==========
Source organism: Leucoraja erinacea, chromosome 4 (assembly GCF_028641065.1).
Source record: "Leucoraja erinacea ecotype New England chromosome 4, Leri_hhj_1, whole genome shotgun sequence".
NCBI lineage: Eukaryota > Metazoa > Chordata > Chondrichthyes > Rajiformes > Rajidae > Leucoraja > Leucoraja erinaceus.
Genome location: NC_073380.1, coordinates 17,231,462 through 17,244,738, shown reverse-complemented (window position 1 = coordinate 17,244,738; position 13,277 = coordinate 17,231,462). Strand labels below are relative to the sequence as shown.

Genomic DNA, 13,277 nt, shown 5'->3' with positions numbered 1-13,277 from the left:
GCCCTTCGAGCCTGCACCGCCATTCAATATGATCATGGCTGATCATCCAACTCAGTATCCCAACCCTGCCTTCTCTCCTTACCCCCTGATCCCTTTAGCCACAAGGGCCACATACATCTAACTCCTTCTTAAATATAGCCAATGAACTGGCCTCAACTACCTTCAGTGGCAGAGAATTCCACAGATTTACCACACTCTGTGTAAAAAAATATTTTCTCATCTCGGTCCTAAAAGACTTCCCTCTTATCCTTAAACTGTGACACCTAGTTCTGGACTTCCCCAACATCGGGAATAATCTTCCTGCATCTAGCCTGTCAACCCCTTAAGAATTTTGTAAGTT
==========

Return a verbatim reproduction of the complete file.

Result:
Source organism: Leucoraja erinacea, chromosome 4 (assembly GCF_028641065.1).
Source record: "Leucoraja erinacea ecotype New England chromosome 4, Leri_hhj_1, whole genome shotgun sequence".
NCBI lineage: Eukaryota > Metazoa > Chordata > Chondrichthyes > Rajiformes > Rajidae > Leucoraja > Leucoraja erinaceus.
Genome location: NC_073380.1, coordinates 17,231,462 through 17,244,738, shown reverse-complemented (window position 1 = coordinate 17,244,738; position 13,277 = coordinate 17,231,462). Strand labels below are relative to the sequence as shown.

Genomic DNA, 13,277 nt, shown 5'->3' with positions numbered 1-13,277 from the left:
GCCCTTCGAGCCTGCACCGCCATTCAATATGATCATGGCTGATCATCCAACTCAGTATCCCAACCCTGCCTTCTCTCCTTACCCCCTGATCCCTTTAGCCACAAGGGCCACATACATCTAACTCCTTCTTAAATATAGCCAATGAACTGGCCTCAACTACCTTCAGTGGCAGAGAATTCCACAGATTTACCACACTCTGTGTAAAAAAATATTTTCTCATCTCGGTCCTAAAAGACTTCCCTCTTATCCTTAAACTGTGACACCTAGTTCTGGACTTCCCCAACATCGGGAATAATCTTCCTGCATCTAGCCTGTCAACCCCTTAAGAATTTTGTAAGTT